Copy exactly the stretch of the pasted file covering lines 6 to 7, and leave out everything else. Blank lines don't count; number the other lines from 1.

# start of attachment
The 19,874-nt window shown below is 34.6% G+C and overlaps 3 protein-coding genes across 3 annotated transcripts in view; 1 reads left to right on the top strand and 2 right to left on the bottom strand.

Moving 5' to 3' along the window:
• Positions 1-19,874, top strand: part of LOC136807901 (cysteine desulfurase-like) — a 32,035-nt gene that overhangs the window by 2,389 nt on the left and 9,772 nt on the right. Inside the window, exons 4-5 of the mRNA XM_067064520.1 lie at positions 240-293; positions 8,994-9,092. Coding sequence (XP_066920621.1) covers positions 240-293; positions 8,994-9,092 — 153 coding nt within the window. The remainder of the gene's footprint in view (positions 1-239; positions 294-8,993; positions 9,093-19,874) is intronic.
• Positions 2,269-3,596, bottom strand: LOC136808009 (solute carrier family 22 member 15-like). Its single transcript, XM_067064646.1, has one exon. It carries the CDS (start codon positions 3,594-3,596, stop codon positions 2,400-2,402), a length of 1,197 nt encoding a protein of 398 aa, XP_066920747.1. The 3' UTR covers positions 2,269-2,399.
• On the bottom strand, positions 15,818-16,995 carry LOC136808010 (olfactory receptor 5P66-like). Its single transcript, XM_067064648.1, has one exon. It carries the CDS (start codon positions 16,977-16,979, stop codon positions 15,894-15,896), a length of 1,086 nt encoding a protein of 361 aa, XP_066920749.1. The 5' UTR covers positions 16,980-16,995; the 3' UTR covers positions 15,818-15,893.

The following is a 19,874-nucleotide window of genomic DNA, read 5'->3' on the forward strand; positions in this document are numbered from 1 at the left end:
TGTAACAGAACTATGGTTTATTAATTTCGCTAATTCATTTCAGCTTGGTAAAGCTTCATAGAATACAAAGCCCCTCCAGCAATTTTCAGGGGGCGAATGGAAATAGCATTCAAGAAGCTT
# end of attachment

The following is a 19,874-nucleotide window of genomic DNA, read 5'->3' on the forward strand; positions in this document are numbered from 1 at the left end:
TGTAACAGAACTATGGTTTATTAATTTCGCTAATTCATTTCAGCTTGGTAAAGCTTCATAGAATACAAAGCCCCTCCAGCAATTTTCAGGGGGCGAATGGAAATAGCATTCAAGAAGCTT